Beware of Puppy Smuggling this Christmas
For a family with young children it can be the perfect present at Christmastime. Some homes aren’t complete until they have their first pet, looking after an animal can help to teach kids responsibility and compassion as well as providing often needed companionship. Homes across the country will be filled with screams of delight and whoops of laughter as children receive the gift of a new puppy on Christmas morning. Thanks to many awareness campaigns, families now treat their new arrivals as they deserve and welcome them into their forever homes. Sadly, there is still a dark side to the dog breeding industry in the UK.
A 2015 report by the Battersea Dogs & Cats Home revealed that just 12% of the half a million and more puppies that are born in England each year are registered to licensed breeders. Backstreet breeding forces female dogs to give birth over and over again. The mothers are ill-treated and then abandoned when they cannot produce any more litters and suffer numerous distressing health conditions. Thanks to a campaign, government regulation has seen the number of unlicensed breeders fall within these shores but it is now across the ocean that the problems originate.
Smuggled in from Abroad
The Christmas puppy trade has seen a surge in unscrupulous smugglers bringing lorryloads of puppies into the country for a quick and easy cash windfall. These poor animals originate primarily from 5 countries; Romania, Ireland, Poland, Lithuania and Hungary. Often bred in sickening conditions, akin to battery farming, these terrified puppies are then transported to the UK in darkened lorries, on long journeys with minimal food and water. They cross the border using falsified documents where they are then sold on to dog traders for as little as £100 a pup. Most dogs smuggled in are pedigrees like Pugs or Chihuahuas, and the dog traders can sell them on for up to £1,500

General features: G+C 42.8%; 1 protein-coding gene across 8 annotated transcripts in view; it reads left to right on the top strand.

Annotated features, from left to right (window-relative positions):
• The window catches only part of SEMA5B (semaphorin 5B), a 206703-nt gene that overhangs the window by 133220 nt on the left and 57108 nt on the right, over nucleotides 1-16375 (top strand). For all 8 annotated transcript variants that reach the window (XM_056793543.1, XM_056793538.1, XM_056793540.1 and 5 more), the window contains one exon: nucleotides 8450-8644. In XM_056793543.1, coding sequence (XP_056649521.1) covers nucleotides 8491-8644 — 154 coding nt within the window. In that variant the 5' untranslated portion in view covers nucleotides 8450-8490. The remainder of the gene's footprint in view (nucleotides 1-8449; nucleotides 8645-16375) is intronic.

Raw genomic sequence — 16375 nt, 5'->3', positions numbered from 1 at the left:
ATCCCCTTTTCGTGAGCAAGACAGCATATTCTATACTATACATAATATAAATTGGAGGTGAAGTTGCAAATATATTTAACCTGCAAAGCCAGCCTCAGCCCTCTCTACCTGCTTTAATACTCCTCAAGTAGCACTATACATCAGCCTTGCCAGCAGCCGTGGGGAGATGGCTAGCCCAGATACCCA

What Can be Done To Stop It?
Most of the time, families who buy a puppy are unaware that it has been brought into the country illegally. All of the documentation will be in order, it is only on the first visit to the vet when it will become apparent that the dog has a foreign microchip. At this point the authorities have to confiscate the animal, meaning heartache for the family and yet more trauma for the poor frightened little puppy. All that can be done at the moment is to be aware of the situation. If you are going to buy a puppy this Christmas, then check a few tell-tale signs that might be a giveaway;
- Make sure you visit where the dog was allegedly born.
- Does the puppy seem like he is at home in his surroundings?
- Is his mother present? Do they have a bond and a resemblance?
- Look for signs that the puppy was born there? Does he have a food bowl, a basket and playthings?
- Does he seem happy and healthy? If not, it could be an indicator he has just been on a long and uncomfortable journey.
If you are unsure on any of these things then it is advised that you get in touch with Citizens Advice and report the person selling the puppies to Trading Standards. It is only by reports of suspicious activity that the authorities can track down and stop these illegal traders and smugglers.